Cook the rice. In a pot, heat half the butter with a drop of the dissolved saffron. Add 2 spatulas of rice and 1 spatula of the herbs, garlic cloves and leeks. Repeat, arranging the rice in the shape of a pyramid. Pour over it the remaining butter, and half the saffron and hot water. Place a clean dishtowel or paper towel over the pot and cover with a lid. Cook 10 minutes over medium heat and then 50 minutes over low heat. While the rice is cooking, clean the fish (if necessary) and cut into six pieces. Wash and pat dry. Dredge in a mixture of flour and salt. Brown fish in the oil in a skillet, over a low heat. Remove the saucepan of rice from the heat and allow to cool for five minutes. Open the pot and remove 2 T of the saffron-flavored rice and set it aside for a garnish. Using a spatula, gently remove the rest of the rice and set it on a platter, without disturbing the crust at the bottom of the pan. This golden crust is a prized part of the meal and is set on a separate platter. Arrange the fish on a serving platter and garnish it with the bitter-orange or lemon juice and the remaining saffron.

Sweets are also an important part of Nawruz, as decorations on the table and a way of invoking sweetness for the coming year, so baklava would make a great dessert. Here’s a recipe from Batmanglij (she mentions in her book, but not this recipe, that you can use purchased filo pastry dough instead of making your own).

References:
Batmanglij, Najmieh, Food of Life, Mage Publishers 1986

First published march 12, 2012

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Nowruz: Persian New Year

The Persians have always celebrated the new year at Spring Equinox with the wonderful holiday of Nowruz (pronounced NO-ROOZ). And in some way, you might say, Nowruz was the start of my career as a calendar priestess.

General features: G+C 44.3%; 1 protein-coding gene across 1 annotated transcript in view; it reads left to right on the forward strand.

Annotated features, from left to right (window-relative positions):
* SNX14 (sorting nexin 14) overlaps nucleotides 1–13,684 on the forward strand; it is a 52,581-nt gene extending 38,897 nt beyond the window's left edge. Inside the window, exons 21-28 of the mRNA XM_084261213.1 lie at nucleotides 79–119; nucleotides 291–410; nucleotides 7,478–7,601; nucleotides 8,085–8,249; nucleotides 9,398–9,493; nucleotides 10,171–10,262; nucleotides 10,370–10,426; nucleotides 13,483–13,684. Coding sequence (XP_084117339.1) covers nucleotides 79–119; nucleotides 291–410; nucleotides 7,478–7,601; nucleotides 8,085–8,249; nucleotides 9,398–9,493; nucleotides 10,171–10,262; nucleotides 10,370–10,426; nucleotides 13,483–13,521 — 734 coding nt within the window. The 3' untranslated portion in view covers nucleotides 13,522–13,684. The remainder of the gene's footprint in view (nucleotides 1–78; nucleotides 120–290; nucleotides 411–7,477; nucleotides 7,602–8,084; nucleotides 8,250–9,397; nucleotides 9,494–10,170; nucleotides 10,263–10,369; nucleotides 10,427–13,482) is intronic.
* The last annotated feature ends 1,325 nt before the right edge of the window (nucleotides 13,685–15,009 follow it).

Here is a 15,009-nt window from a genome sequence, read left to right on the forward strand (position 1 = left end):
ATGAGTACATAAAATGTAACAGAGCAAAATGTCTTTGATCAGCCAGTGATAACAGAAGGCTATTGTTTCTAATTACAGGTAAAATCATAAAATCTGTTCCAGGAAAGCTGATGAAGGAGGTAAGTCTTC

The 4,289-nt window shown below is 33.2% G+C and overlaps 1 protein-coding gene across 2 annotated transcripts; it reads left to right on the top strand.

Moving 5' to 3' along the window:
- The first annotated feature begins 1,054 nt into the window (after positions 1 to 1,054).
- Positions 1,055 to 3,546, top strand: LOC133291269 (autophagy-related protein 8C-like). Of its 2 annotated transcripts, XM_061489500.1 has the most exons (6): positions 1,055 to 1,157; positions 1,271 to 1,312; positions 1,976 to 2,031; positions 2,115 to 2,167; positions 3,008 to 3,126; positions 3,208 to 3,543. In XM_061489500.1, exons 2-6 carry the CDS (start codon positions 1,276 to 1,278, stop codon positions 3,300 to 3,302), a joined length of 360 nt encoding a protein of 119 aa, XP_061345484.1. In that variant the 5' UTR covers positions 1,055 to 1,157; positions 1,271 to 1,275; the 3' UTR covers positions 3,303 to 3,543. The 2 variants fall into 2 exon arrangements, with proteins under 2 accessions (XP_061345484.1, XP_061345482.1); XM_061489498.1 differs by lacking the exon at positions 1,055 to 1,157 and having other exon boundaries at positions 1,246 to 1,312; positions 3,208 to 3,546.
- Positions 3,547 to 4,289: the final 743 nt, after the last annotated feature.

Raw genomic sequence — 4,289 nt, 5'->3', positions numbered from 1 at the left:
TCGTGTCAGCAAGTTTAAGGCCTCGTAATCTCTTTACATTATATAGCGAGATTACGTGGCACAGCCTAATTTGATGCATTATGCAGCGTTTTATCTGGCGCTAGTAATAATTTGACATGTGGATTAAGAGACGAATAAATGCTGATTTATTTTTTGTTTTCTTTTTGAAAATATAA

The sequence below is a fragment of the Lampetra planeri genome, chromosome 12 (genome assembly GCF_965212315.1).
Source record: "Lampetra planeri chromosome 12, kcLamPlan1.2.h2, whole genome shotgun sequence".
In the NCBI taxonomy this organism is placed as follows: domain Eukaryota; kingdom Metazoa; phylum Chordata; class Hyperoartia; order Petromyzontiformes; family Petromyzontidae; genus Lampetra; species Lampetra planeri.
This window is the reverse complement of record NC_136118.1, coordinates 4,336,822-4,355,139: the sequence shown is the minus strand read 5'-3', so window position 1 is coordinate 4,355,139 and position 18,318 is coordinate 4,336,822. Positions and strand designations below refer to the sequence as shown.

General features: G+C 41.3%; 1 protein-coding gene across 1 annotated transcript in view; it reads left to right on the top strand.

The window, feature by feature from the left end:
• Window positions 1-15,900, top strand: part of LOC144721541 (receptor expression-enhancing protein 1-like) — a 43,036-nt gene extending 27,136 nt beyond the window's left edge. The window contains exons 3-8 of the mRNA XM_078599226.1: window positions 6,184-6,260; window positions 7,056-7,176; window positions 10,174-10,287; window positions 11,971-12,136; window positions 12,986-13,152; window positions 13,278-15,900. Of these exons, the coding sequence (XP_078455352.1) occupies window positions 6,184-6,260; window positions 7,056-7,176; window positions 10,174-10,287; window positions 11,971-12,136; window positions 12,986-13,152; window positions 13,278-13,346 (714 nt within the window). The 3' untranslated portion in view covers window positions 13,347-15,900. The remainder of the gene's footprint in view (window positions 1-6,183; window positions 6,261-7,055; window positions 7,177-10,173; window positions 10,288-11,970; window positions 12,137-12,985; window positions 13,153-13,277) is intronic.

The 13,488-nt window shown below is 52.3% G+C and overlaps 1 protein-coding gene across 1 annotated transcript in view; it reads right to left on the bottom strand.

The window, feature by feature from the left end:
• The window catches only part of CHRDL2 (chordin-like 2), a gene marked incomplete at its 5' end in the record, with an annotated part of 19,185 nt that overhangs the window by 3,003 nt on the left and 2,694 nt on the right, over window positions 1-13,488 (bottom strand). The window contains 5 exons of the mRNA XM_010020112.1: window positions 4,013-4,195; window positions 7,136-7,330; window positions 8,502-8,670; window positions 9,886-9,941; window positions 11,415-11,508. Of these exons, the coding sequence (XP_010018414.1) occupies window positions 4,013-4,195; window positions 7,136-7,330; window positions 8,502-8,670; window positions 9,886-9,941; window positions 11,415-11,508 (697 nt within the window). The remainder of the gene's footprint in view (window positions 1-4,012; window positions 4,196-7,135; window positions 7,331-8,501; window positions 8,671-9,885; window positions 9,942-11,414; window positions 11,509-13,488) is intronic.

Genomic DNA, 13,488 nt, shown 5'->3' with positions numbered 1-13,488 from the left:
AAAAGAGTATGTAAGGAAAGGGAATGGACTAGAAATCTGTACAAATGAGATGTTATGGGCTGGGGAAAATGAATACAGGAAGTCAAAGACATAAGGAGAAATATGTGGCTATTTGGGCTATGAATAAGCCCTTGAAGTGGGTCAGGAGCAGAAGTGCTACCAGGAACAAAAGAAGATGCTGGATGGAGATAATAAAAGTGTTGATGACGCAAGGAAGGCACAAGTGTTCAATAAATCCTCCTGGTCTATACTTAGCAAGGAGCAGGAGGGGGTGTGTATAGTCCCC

It was the first new holiday I adopted and made my own, back when I was a college student. I found a brief (two-sentence description) of it in an almanac and began celebrating it with my college roommates. We would put a candle in the middle of the living room and jump over it on Red Wednesday, to get rid of all the things we didn’t want to bring forward into the new year. Once my daughter was born, it became a family tradition.

The Persians call the Spring Equinox Nowruz or Nourooz which means New Day. The Nourooz greeting is “Har Roozat Nourooz Va Nouroozat Pirouz” which means “May your every day be the new day and each new day be a successful one.”

According to Anneli Rufus, the festival is preceded, like Easter and Passover, with a thorough house-cleaning. The evening before, Iranians serve an omelet heavy with spinach, dill and parsley and also munch on bowls of ajeel-e moshgel goshah, “unraveller of difficulties,” a mixture of pistachios, walnuts, hazelnuts, pumpkin seeds, dried figs, peaches and raisins. Note that most of these are seeds as befits a spring feast.

The evening meal on the day of Nowruz, is a grand feast, on the scale of Passover and Easter, and both the decoration of the table and the sorts of food served have symbolic significance. I’ve been celebrating Nowruz for years, using a set of directions from that long ago almanac page. I set my table with a leaf floating in a bowl of water, a mirror, yogurt, colored eggs, sweets, a holy book, rose water and a candle for every child in the house.

Rufus’ directions for decorating the table are similar but slightly different and equally intriguing: Gnarled branches which represent the twisting path of life. An orange floating in a bowl of water, to represent the world floating in space-time. A goldfish swimming in a bowl (also featured in feasts honoring St Joseph on March 19 and Maimuna, the day following the eight days of Passover). Plus tinted eggs, milk, rose water, candies, fruit, incense, narcissi, pastries, candles, coins and a mirror for every member of the household.

Whatever the decorations, the menu always consists of seven items that begin with the letter S. Rufus provides a list of the haft-sin, the Zoroastrian seven S’s: apples (sib), hyacinth (sonbol), garlic (seer), sumac (somagh), jujube fruit (senjed), sprouted seeds (sabzeh) and a wheat germ dish called samanon. Another 7 items that begin with SH are often served: wine (sharab), sugar (shakar), milk (shir), syrup (shireh), honey (shahd), candy (shirini) and rice-pudding (shir-berenj).